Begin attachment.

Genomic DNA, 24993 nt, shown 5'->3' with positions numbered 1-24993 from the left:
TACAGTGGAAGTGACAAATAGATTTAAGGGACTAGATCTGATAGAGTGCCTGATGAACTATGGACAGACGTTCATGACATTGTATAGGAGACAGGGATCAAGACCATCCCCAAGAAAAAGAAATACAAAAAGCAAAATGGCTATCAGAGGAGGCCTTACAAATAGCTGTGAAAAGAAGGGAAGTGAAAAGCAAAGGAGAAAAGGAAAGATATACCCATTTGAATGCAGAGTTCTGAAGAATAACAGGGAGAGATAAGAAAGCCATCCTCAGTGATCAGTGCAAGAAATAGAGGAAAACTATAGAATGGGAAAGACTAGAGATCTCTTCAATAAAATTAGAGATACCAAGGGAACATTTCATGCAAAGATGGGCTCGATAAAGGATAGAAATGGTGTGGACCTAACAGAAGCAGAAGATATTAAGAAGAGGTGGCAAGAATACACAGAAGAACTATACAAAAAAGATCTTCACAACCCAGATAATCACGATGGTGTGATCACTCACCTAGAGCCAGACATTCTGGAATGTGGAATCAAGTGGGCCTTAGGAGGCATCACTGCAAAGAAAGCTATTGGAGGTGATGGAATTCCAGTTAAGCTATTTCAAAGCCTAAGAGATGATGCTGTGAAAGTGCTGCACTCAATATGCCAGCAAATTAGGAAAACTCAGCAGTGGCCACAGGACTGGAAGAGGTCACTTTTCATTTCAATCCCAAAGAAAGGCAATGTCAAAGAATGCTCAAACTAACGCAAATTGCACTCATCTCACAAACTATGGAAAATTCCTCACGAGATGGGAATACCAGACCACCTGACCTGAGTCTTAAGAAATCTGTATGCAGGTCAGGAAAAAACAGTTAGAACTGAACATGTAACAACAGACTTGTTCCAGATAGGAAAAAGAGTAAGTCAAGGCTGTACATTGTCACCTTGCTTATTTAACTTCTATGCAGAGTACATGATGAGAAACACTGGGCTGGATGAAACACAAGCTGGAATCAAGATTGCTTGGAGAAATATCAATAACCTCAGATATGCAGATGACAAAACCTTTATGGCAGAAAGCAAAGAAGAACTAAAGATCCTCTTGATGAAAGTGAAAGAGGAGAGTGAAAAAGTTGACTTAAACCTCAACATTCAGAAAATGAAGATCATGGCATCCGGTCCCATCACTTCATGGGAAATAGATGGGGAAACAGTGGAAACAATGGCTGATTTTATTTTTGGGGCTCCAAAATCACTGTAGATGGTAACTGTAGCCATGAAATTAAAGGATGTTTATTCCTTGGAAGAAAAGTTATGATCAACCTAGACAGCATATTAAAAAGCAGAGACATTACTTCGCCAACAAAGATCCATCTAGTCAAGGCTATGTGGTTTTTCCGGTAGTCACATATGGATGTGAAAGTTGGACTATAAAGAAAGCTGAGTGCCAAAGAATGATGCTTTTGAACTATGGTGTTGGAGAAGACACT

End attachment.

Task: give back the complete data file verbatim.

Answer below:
Genomic DNA, 24993 nt, shown 5'->3' with positions numbered 1-24993 from the left:
TACAGTGGAAGTGACAAATAGATTTAAGGGACTAGATCTGATAGAGTGCCTGATGAACTATGGACAGACGTTCATGACATTGTATAGGAGACAGGGATCAAGACCATCCCCAAGAAAAAGAAATACAAAAAGCAAAATGGCTATCAGAGGAGGCCTTACAAATAGCTGTGAAAAGAAGGGAAGTGAAAAGCAAAGGAGAAAAGGAAAGATATACCCATTTGAATGCAGAGTTCTGAAGAATAACAGGGAGAGATAAGAAAGCCATCCTCAGTGATCAGTGCAAGAAATAGAGGAAAACTATAGAATGGGAAAGACTAGAGATCTCTTCAATAAAATTAGAGATACCAAGGGAACATTTCATGCAAAGATGGGCTCGATAAAGGATAGAAATGGTGTGGACCTAACAGAAGCAGAAGATATTAAGAAGAGGTGGCAAGAATACACAGAAGAACTATACAAAAAAGATCTTCACAACCCAGATAATCACGATGGTGTGATCACTCACCTAGAGCCAGACATTCTGGAATGTGGAATCAAGTGGGCCTTAGGAGGCATCACTGCAAAGAAAGCTATTGGAGGTGATGGAATTCCAGTTAAGCTATTTCAAAGCCTAAGAGATGATGCTGTGAAAGTGCTGCACTCAATATGCCAGCAAATTAGGAAAACTCAGCAGTGGCCACAGGACTGGAAGAGGTCACTTTTCATTTCAATCCCAAAGAAAGGCAATGTCAAAGAATGCTCAAACTAACGCAAATTGCACTCATCTCACAAACTATGGAAAATTCCTCACGAGATGGGAATACCAGACCACCTGACCTGAGTCTTAAGAAATCTGTATGCAGGTCAGGAAAAAACAGTTAGAACTGAACATGTAACAACAGACTTGTTCCAGATAGGAAAAAGAGTAAGTCAAGGCTGTACATTGTCACCTTGCTTATTTAACTTCTATGCAGAGTACATGATGAGAAACACTGGGCTGGATGAAACACAAGCTGGAATCAAGATTGCTTGGAGAAATATCAATAACCTCAGATATGCAGATGACAAAACCTTTATGGCAGAAAGCAAAGAAGAACTAAAGATCCTCTTGATGAAAGTGAAAGAGGAGAGTGAAAAAGTTGACTTAAACCTCAACATTCAGAAAATGAAGATCATGGCATCCGGTCCCATCACTTCATGGGAAATAGATGGGGAAACAGTGGAAACAATGGCTGATTTTATTTTTGGGGCTCCAAAATCACTGTAGATGGTAACTGTAGCCATGAAATTAAAGGATGTTTATTCCTTGGAAGAAAAGTTATGATCAACCTAGACAGCATATTAAAAAGCAGAGACATTACTTCGCCAACAAAGATCCATCTAGTCAAGGCTATGTGGTTTTTCCGGTAGTCACATATGGATGTGAAAGTTGGACTATAAAGAAAGCTGAGTGCCAAAGAATGATGCTTTTGAACTATGGTGTTGGAGAAGACACT